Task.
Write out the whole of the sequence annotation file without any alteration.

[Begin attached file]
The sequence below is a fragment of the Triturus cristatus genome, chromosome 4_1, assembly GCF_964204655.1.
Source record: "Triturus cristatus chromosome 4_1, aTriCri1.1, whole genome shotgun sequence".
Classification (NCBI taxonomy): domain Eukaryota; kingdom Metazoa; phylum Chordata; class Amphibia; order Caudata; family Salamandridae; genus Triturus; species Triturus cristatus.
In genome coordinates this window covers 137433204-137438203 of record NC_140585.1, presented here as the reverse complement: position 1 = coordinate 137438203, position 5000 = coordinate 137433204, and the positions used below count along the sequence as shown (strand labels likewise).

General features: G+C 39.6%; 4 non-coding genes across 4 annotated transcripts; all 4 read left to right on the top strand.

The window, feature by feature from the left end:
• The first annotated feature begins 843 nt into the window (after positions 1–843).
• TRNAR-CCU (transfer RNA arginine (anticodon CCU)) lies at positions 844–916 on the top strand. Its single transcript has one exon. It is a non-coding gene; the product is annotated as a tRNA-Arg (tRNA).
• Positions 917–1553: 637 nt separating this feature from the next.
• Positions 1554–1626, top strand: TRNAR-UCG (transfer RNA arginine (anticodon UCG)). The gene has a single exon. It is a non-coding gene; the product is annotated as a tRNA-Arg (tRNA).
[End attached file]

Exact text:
The sequence below is a fragment of the Triturus cristatus genome, chromosome 4_1, assembly GCF_964204655.1.
Source record: "Triturus cristatus chromosome 4_1, aTriCri1.1, whole genome shotgun sequence".
Classification (NCBI taxonomy): domain Eukaryota; kingdom Metazoa; phylum Chordata; class Amphibia; order Caudata; family Salamandridae; genus Triturus; species Triturus cristatus.
In genome coordinates this window covers 137433204-137438203 of record NC_140585.1, presented here as the reverse complement: position 1 = coordinate 137438203, position 5000 = coordinate 137433204, and the positions used below count along the sequence as shown (strand labels likewise).

General features: G+C 39.6%; 4 non-coding genes across 4 annotated transcripts; all 4 read left to right on the top strand.

The window, feature by feature from the left end:
• The first annotated feature begins 843 nt into the window (after positions 1–843).
• TRNAR-CCU (transfer RNA arginine (anticodon CCU)) lies at positions 844–916 on the top strand. Its single transcript has one exon. It is a non-coding gene; the product is annotated as a tRNA-Arg (tRNA).
• Positions 917–1553: 637 nt separating this feature from the next.
• Positions 1554–1626, top strand: TRNAR-UCG (transfer RNA arginine (anticodon UCG)). The gene has a single exon. It is a non-coding gene; the product is annotated as a tRNA-Arg (tRNA).